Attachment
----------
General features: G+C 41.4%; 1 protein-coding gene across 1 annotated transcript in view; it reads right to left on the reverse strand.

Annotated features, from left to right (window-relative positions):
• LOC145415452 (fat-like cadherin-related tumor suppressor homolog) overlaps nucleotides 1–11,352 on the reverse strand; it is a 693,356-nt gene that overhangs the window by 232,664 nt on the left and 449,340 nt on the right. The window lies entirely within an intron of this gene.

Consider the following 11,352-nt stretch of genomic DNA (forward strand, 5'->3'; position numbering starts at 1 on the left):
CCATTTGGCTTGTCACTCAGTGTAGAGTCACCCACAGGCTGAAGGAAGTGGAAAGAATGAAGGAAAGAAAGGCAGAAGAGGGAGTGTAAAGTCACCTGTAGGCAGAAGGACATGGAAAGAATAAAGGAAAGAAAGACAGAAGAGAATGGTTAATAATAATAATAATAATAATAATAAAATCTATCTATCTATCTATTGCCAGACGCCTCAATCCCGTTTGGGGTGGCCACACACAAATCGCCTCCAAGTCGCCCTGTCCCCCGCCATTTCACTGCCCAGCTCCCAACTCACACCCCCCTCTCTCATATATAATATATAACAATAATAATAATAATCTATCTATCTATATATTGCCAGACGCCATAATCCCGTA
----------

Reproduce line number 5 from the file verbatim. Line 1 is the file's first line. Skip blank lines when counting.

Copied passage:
CCATTTGGCTTGTCACTCAGTGTAGAGTCACCCACAGGCTGAAGGAAGTGGAAAGAATGAAGGAAAGAAAGGCAGAAGAGGGAGTGTAAAGTCACCTGTAGGCAGAAGGACATGGAAAGAATAAAGGAAAGAAAGACAGAAGAGAATGGTTAATAATAATAATAATAATAATAATAAAATCTATCTATCTATCTATTGCCAGACGCCTCAATCCCGTTTGGGGTGGCCACACACAAATCGCCTCCAAGTCGCCCTGTCCCCCGCCATTTCACTGCCCAGCTCCCAACTCACACCCCCCTCTCTCATATATAATATATAACAATAATAATAATAATCTATCTATCTATATATTGCCAGACGCCATAATCCCGTA